Guantánamo Bay is a bay located in Guantánamo Province at the southeastern end of Cuba. It is the largest harbor on the south side of the island and it is surrounded by steep hills which create an enclave, cut off from its immediate hinterland; the United States assumed territorial control over the southern portion of Guantánamo Bay under the 1903 Lease agreement. The United States exercises jurisdiction and control over this territory, while recognizing that Cuba retains ultimate sovereignty; the current government of Cuba regards the U. S. presence in Guantánamo Bay as "illegal" and insists the Cuban–American Treaty "was obtained by threat of force and is in violation of international law." Some legal scholars judge. It is the home of the Guantanamo Bay Naval Base and the Guantanamo Bay detention camp located within the base, which are both governed by the United States. Since the 1959 revolution, Cuba has only cashed a single lease payment from the United States government. Guantánamo Bay has a hot semi-arid climate according to the Köppen climate classification, with high temperatures throughout the year.
Rainfall is rather low, it is one of the driest regions in Cuba. The United States first seized Guantánamo Bay and established a naval base there in 1898 during the Spanish–American War in the Battle of Guantánamo Bay. In 1903, the United States and Cuba signed a lease granting the United States permission to use the land as a coaling and naval station; the lease satisfied the Platt Amendment. The original inhabitants of the bay, the Taínos, called it Guantánamo. Christopher Columbus landed in 1494. On landing, Columbus' crew found Taíno fishermen preparing a feast for the local chieftain; when Spanish settlers took control of Cuba, the bay became a vital harbor on the south side of the island. The bay was known as Cumberland Bay when the British seized it in 1741 during the War of Jenkins' Ear. British Admiral Edward Vernon arrived with a force of eight warships and 4,000 soldiers with plans to march on Santiago de Cuba. However, local guerrilla forces forced him to withdraw or face becoming a prisoner.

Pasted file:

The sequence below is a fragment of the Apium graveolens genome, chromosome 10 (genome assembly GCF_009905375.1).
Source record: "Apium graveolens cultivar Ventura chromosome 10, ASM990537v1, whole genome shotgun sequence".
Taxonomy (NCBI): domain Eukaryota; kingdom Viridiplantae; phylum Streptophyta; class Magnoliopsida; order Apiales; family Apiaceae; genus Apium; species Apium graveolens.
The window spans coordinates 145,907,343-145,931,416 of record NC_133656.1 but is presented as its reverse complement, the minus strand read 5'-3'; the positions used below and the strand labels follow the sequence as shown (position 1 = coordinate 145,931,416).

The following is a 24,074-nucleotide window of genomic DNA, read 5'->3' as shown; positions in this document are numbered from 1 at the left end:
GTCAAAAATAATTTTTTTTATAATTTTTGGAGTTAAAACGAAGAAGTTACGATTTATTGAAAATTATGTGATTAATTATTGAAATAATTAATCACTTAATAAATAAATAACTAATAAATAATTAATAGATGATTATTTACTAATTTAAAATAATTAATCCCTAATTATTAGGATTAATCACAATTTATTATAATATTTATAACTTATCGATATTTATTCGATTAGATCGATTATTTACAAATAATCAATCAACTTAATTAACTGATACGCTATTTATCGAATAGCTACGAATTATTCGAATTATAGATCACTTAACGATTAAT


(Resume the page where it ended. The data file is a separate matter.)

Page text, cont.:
In late 1760, boats from HMS Trent and HMS Boreas cut out the French privateers Vainquer and Mackau, which were hiding in the bay. The French were forced to burn the Guespe, another privateer, to prevent her capture. During the Spanish–American War of 1898, the U. S. Navy fleet attacking Santiago needed shelter from the summer hurricane season, they chose Guantánamo because of its excellent harbor. U. S. Marines landed with naval support in the invasion of Guantánamo Bay in June 1898; as they moved inland, Spanish resistance increased and the marines required support from Cuban scouts. The Guantanamo Bay Naval Base surrounds the southern portion of the bay; the naval base, nicknamed "GTMO" or "Gitmo", covers 116 square kilometres on the western and eastern banks of the bay. It was established in 1898, when the United States took control of Cuba from Spain following the Spanish–American War; the newly-formed American protectorate incorporated the Platt Amendment in the 1901 Cuban Constitution. Tomás Estrada Palma, the first President of Cuba, offered a perpetual lease for the area around Guantánamo Bay on February 23, 1903.